As far as your general point about illumination it depends on what you're selling and what your clients expect. If you're selling a discreet, unobtrusive service/style it's difficult to achieve with lamps around. Secondly, in the sort of churches/venues we work in here two redheads wouldn't be nearly enough. Once you scrim them down to soft, there's little light left at 20ft. We'd have to consider blondes and quite a lot of them - and running them on domestic circuits is well nigh impossible - they draw 10A each and most domestic ring circuits in the UK are (I think - if not someone will correct me) rated at 30A nominal maybe even less. That's three lights max and nothing left. Very few churches here have three phase.
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Old March 27th, 2010, 01:54 PM   #6
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hmm.. you both brought up some good points. Amperage on the circuits was one of my concerns I have actually read on here that some churches ban lights, I am assuming because of the fact that they blow circuits. That was why my thought was with the soft boxes I would not have to spend a lot of time scrimming down the lights, but on the other had if I go with the big black enclosure deals like the portrait photographer uses, I am sure there will still be some set up involved. Again I liked the look of soft boxes the tend to be nicer to look at, the redheads not so much as I remember, but the red heads are alot smaller so could be hid easier so that might be a plus. And the redheads or some other type of focusable light would defiantly be more versital. Then back on the side of amperage two soft boxes on either side of the stage would provide ample light, versus setting a number of smaller lights. So anyhow still considering it all.

One thing you guys did bring up that I did not think about yet, is the lights falling over. Had not thought about it but I would also need to buy some sand bags I could not think of setting up lights at a wedding without sandbagging them for that exact reason. As I recall buying sandbags on line can be a little pricey just with the shipping costs and all, it seems like there should be someway to build them myself for cheap. Any ideas although I do realize that this might be a better question for the photon management board.
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Old March 27th, 2010, 02:36 PM   #7
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Guests always find a way to trip over lights, I usually duck tape my stands to the floor. I watch over my lights like a hawk though, I've had guests destroy one of my light in the past. Keep them out of the way and cables hidden.
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Old April 5th, 2010, 12:18 PM   #8
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Hi Joshua,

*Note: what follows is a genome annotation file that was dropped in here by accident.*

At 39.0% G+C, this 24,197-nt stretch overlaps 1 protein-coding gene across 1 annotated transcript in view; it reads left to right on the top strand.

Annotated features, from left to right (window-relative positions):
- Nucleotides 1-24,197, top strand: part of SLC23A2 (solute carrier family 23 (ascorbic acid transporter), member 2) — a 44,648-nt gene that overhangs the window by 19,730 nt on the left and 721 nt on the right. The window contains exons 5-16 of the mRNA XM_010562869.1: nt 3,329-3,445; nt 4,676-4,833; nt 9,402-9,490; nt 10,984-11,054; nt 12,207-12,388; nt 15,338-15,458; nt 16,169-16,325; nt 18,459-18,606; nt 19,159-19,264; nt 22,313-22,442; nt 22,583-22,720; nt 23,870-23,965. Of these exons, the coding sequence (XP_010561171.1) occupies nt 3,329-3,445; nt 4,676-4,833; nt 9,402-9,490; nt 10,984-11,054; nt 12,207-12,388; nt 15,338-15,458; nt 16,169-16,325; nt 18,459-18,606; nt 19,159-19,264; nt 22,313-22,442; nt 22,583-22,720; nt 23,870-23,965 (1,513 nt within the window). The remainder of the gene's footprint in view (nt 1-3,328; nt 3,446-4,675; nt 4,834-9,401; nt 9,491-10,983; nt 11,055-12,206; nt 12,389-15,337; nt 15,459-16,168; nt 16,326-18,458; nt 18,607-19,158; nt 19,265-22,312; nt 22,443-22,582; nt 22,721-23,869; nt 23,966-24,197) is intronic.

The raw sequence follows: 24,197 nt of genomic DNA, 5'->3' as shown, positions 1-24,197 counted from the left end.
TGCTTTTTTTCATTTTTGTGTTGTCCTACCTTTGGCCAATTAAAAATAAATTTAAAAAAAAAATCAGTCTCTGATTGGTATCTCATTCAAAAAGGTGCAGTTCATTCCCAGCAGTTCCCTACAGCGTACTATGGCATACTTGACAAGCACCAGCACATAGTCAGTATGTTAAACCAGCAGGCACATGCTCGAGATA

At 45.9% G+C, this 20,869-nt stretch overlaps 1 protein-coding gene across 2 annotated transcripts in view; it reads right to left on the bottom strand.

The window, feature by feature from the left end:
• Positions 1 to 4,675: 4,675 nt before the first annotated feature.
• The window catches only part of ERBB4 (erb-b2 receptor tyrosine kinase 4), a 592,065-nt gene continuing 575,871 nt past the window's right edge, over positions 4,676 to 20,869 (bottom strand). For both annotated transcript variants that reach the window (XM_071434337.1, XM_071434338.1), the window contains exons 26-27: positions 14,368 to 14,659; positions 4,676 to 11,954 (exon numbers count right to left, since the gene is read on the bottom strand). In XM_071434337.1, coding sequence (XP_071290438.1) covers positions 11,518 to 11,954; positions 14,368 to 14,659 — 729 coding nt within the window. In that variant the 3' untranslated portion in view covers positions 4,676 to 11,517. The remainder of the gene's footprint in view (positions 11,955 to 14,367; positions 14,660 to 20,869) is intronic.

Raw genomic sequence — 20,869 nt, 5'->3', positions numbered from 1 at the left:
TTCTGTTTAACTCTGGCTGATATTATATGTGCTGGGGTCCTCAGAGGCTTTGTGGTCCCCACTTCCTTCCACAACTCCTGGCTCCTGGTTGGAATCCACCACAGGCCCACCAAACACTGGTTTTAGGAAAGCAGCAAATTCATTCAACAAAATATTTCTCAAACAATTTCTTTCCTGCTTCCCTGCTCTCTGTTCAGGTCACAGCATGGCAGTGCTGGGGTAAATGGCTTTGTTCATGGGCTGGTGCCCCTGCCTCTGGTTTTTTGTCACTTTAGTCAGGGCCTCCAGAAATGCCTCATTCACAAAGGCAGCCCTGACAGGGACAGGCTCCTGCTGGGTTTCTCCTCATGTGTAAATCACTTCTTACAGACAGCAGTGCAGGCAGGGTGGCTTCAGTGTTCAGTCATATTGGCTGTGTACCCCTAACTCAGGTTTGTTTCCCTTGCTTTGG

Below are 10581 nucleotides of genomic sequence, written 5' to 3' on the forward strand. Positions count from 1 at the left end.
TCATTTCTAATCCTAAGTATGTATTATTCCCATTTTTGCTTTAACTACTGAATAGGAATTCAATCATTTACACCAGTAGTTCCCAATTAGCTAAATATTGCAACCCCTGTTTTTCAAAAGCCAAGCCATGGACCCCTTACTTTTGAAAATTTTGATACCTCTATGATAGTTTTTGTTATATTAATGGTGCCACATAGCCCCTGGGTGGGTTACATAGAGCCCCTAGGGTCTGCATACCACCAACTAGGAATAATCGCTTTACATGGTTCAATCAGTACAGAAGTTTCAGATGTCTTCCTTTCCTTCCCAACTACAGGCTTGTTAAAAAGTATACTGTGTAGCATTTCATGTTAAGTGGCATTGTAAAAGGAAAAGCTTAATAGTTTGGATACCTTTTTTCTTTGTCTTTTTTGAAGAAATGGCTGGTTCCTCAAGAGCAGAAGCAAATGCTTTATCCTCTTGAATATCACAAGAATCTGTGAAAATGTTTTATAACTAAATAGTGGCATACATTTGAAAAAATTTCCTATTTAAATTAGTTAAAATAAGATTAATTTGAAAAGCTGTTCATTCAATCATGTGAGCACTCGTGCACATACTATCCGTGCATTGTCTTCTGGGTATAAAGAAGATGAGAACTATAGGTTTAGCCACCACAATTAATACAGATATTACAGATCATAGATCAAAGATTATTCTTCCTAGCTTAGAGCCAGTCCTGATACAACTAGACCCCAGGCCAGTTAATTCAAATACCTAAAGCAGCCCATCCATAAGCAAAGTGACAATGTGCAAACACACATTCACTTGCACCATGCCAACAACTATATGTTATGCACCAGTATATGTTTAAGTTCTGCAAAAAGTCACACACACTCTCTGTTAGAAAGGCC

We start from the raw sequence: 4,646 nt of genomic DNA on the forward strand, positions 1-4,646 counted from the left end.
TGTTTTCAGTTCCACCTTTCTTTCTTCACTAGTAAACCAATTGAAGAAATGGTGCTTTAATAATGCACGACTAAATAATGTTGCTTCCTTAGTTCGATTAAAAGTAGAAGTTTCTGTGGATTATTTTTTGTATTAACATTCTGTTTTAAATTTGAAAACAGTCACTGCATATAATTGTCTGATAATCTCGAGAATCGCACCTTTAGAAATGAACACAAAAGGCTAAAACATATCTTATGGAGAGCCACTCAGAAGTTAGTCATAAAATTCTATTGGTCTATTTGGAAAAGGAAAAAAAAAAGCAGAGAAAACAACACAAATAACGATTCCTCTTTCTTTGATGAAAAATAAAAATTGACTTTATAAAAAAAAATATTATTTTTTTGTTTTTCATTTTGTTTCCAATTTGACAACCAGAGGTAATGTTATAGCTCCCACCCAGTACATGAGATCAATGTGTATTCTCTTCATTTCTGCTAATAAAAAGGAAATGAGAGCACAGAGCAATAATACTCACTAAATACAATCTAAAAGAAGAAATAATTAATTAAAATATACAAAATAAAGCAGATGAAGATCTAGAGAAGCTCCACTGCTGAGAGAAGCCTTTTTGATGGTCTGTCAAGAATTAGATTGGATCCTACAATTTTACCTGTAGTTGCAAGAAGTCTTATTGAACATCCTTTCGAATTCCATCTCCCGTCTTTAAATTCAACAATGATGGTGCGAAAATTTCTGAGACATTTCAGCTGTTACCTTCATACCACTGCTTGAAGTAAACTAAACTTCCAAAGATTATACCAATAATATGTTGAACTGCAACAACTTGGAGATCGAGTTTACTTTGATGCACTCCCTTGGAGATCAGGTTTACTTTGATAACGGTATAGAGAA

I've been shooting weddings for over 10 years and I've never once shot a ceremony that was too dark too need additional lighting. Receptions are a different story, but sun guns have sufficed.

Instead you should consider investing in a camera that's great in low light such as the Sony Ex1, Ex1r, Ex3, or the Canon 5D, 7D. These cameras don't need much light to look good.
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Old April 7th, 2010, 03:34 PM   #9
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Quote:
Originally Posted by Jeff Wallace View Post
Hi Joshua,

I've been shooting weddings for over 10 years and I've never once shot a ceremony that was too dark too need additional lighting. Receptions are a different story, but sun guns have sufficed.

Instead you should consider investing in a camera that's great in low light such as the Sony Ex1, Ex1r, Ex3, or the Canon 5D, 7D. These cameras don't need much light to look good.
I think even though canon 5D and 7D are said they are good in low light. I think you still need a light, because cranking up the ISO is not good in quality based on my experience with 5D and 7D. I shot a closed room with minimal light, increased ISO, ended up with a very grainy footage, which will not be consistent with the clear footages I took in lit place.
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Old April 7th, 2010, 05:26 PM   #10
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yeah I was considering getting the 7d to use as a second camera, but I am not so sure about the recording limits on a dslr. For weddings I like to set my cameras up and let them record the entire time. I guess if I was just using it for cut aways and creative shots it would work. But with the ceremony i think the recording limits would be too much. How do you guys like your dslrs and how do you make it work for you?
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Old April 8th, 2010, 12:36 AM   #11
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Cannot live without our Amvona Continuous DV lighting kit..they are 10 ft tall with softboxes and 1000w bulbs..we use it at church and the reception..